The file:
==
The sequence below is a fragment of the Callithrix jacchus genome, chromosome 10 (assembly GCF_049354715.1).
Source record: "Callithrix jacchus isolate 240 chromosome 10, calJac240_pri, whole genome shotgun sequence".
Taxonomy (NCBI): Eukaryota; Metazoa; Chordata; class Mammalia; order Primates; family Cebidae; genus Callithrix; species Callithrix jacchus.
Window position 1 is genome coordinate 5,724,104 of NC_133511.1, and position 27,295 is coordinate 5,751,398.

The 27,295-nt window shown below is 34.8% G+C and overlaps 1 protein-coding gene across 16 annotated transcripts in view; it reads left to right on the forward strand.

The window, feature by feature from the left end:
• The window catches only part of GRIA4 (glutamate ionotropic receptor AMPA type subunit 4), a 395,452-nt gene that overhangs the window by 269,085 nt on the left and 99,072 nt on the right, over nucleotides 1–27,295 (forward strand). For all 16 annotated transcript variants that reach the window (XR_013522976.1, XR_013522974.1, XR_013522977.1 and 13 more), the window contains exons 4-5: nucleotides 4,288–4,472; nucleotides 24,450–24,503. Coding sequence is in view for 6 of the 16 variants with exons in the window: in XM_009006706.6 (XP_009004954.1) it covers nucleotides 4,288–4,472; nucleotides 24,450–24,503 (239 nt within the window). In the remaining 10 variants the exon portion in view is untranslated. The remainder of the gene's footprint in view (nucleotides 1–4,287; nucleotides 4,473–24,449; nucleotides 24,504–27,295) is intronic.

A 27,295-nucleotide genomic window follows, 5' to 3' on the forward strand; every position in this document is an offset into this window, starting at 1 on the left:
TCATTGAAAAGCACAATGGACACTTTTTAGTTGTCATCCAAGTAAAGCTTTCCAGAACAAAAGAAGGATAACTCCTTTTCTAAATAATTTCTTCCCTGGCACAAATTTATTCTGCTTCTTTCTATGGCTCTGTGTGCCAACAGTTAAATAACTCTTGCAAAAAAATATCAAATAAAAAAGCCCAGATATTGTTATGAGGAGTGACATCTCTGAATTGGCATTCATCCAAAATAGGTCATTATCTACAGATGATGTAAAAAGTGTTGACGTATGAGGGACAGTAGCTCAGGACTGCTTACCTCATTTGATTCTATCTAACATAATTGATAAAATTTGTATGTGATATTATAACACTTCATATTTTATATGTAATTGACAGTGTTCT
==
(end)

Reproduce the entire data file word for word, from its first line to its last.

The sequence below is a fragment of the Callithrix jacchus genome, chromosome 10 (assembly GCF_049354715.1).
Source record: "Callithrix jacchus isolate 240 chromosome 10, calJac240_pri, whole genome shotgun sequence".
Taxonomy (NCBI): Eukaryota; Metazoa; Chordata; class Mammalia; order Primates; family Cebidae; genus Callithrix; species Callithrix jacchus.
Window position 1 is genome coordinate 5,724,104 of NC_133511.1, and position 27,295 is coordinate 5,751,398.

The 27,295-nt window shown below is 34.8% G+C and overlaps 1 protein-coding gene across 16 annotated transcripts in view; it reads left to right on the forward strand.

The window, feature by feature from the left end:
• The window catches only part of GRIA4 (glutamate ionotropic receptor AMPA type subunit 4), a 395,452-nt gene that overhangs the window by 269,085 nt on the left and 99,072 nt on the right, over nucleotides 1–27,295 (forward strand). For all 16 annotated transcript variants that reach the window (XR_013522976.1, XR_013522974.1, XR_013522977.1 and 13 more), the window contains exons 4-5: nucleotides 4,288–4,472; nucleotides 24,450–24,503. Coding sequence is in view for 6 of the 16 variants with exons in the window: in XM_009006706.6 (XP_009004954.1) it covers nucleotides 4,288–4,472; nucleotides 24,450–24,503 (239 nt within the window). In the remaining 10 variants the exon portion in view is untranslated. The remainder of the gene's footprint in view (nucleotides 1–4,287; nucleotides 4,473–24,449; nucleotides 24,504–27,295) is intronic.

A 27,295-nucleotide genomic window follows, 5' to 3' on the forward strand; every position in this document is an offset into this window, starting at 1 on the left:
TCATTGAAAAGCACAATGGACACTTTTTAGTTGTCATCCAAGTAAAGCTTTCCAGAACAAAAGAAGGATAACTCCTTTTCTAAATAATTTCTTCCCTGGCACAAATTTATTCTGCTTCTTTCTATGGCTCTGTGTGCCAACAGTTAAATAACTCTTGCAAAAAAATATCAAATAAAAAAGCCCAGATATTGTTATGAGGAGTGACATCTCTGAATTGGCATTCATCCAAAATAGGTCATTATCTACAGATGATGTAAAAAGTGTTGACGTATGAGGGACAGTAGCTCAGGACTGCTTACCTCATTTGATTCTATCTAACATAATTGATAAAATTTGTATGTGATATTATAACACTTCATATTTTATATGTAATTGACAGTGTTCT